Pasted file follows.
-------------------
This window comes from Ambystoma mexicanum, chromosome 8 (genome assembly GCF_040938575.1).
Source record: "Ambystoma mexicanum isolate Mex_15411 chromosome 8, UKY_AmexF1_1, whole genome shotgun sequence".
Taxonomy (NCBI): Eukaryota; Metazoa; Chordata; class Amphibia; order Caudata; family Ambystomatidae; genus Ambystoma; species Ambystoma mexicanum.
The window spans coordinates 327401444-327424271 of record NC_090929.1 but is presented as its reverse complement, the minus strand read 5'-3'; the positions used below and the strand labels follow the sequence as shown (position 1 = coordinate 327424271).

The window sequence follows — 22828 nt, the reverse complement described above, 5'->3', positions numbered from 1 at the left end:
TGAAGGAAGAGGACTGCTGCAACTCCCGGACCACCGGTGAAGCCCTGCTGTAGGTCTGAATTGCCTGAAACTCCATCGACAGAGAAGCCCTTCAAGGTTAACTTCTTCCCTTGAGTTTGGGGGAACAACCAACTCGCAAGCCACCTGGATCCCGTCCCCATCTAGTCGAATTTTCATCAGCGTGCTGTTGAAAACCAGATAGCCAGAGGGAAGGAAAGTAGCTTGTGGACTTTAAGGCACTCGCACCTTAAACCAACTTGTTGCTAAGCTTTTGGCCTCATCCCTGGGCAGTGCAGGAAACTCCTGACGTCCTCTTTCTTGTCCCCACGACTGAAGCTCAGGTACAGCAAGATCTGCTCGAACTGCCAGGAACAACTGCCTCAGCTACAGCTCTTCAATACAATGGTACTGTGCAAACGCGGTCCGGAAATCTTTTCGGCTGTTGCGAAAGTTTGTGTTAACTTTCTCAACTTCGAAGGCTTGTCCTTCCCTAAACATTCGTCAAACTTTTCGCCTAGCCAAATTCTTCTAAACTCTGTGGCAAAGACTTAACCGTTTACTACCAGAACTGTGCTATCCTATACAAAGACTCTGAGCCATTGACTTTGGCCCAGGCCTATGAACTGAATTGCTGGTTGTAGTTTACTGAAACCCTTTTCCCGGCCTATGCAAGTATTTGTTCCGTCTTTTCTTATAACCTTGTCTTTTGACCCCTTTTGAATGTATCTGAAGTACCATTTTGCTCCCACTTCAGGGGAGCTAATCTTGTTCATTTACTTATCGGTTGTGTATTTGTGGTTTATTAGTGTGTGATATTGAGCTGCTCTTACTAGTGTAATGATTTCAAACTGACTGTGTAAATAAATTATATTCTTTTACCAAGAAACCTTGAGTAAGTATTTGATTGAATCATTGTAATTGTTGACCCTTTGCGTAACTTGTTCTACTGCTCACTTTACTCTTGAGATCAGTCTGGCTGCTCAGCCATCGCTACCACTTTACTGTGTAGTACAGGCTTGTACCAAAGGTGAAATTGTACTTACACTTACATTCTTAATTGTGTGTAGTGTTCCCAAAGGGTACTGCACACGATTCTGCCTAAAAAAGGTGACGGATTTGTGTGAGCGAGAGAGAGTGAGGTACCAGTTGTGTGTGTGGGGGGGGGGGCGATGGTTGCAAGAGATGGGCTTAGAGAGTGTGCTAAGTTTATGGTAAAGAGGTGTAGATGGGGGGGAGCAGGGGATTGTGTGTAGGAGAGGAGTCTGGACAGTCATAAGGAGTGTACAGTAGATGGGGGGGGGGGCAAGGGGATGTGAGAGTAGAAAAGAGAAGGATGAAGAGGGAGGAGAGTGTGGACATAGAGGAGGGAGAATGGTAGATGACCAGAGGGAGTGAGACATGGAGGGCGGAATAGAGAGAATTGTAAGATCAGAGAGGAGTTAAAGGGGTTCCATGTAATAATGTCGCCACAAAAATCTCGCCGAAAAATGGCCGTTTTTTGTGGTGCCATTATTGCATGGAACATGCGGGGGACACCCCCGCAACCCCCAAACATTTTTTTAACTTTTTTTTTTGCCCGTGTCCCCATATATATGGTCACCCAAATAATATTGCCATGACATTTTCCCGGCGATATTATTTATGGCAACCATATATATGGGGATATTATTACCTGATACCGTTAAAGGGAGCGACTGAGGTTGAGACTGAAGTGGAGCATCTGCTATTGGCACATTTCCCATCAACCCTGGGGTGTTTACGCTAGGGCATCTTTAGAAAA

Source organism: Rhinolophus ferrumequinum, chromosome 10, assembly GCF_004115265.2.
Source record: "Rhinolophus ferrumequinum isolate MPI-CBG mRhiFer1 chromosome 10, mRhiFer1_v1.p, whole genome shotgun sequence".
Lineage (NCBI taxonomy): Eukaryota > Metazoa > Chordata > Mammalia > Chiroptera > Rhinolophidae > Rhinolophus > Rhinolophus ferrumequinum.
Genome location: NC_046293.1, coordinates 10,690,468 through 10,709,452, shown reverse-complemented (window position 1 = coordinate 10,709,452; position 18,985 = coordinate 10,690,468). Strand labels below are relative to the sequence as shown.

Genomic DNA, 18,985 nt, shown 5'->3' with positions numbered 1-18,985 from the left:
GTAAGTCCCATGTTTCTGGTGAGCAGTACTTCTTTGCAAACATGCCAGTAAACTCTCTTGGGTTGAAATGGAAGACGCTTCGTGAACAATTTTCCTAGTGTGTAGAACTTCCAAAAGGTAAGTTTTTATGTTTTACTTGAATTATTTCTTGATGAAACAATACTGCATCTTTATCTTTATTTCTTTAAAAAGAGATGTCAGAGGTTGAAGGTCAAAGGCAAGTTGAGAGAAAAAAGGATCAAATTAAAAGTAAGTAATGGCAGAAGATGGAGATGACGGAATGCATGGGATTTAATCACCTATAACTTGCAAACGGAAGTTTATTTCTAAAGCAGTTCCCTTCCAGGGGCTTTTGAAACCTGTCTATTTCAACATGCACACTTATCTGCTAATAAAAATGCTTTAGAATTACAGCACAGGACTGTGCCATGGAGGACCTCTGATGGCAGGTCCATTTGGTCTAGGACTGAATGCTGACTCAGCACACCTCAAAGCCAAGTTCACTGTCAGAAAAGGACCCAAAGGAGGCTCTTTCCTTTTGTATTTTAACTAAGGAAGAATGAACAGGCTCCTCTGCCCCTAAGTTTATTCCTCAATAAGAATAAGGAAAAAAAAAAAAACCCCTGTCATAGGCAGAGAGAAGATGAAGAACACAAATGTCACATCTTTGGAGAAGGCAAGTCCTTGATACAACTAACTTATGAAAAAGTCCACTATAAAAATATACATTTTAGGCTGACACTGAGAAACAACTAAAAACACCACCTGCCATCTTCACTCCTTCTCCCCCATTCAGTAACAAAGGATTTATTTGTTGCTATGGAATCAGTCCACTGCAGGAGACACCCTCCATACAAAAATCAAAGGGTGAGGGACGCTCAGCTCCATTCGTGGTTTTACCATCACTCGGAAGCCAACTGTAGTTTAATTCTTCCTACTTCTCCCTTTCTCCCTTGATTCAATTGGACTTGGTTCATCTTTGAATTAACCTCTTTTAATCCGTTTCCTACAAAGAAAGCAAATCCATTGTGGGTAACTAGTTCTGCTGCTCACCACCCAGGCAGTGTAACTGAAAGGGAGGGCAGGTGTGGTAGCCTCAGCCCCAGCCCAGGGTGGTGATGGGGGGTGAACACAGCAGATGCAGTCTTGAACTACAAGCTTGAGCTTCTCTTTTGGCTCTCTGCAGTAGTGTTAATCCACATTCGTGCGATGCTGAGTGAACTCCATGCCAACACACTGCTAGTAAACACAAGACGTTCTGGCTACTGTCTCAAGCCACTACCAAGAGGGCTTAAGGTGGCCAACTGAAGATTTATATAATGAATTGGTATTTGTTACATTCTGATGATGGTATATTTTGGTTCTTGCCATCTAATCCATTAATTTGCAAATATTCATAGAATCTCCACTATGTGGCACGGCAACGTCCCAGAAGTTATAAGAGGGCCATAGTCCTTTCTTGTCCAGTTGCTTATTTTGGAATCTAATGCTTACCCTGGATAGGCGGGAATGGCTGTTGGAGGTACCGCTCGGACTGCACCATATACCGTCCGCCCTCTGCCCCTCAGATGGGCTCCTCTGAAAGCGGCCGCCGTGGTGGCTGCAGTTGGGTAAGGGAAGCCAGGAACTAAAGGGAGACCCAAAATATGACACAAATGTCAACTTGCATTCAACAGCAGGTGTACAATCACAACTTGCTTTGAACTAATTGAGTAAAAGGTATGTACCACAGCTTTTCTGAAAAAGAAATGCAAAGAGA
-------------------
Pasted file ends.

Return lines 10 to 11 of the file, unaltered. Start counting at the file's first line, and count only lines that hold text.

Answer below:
Genome location: NC_046293.1, coordinates 10,690,468 through 10,709,452, shown reverse-complemented (window position 1 = coordinate 10,709,452; position 18,985 = coordinate 10,690,468). Strand labels below are relative to the sequence as shown.

Genomic DNA, 18,985 nt, shown 5'->3' with positions numbered 1-18,985 from the left: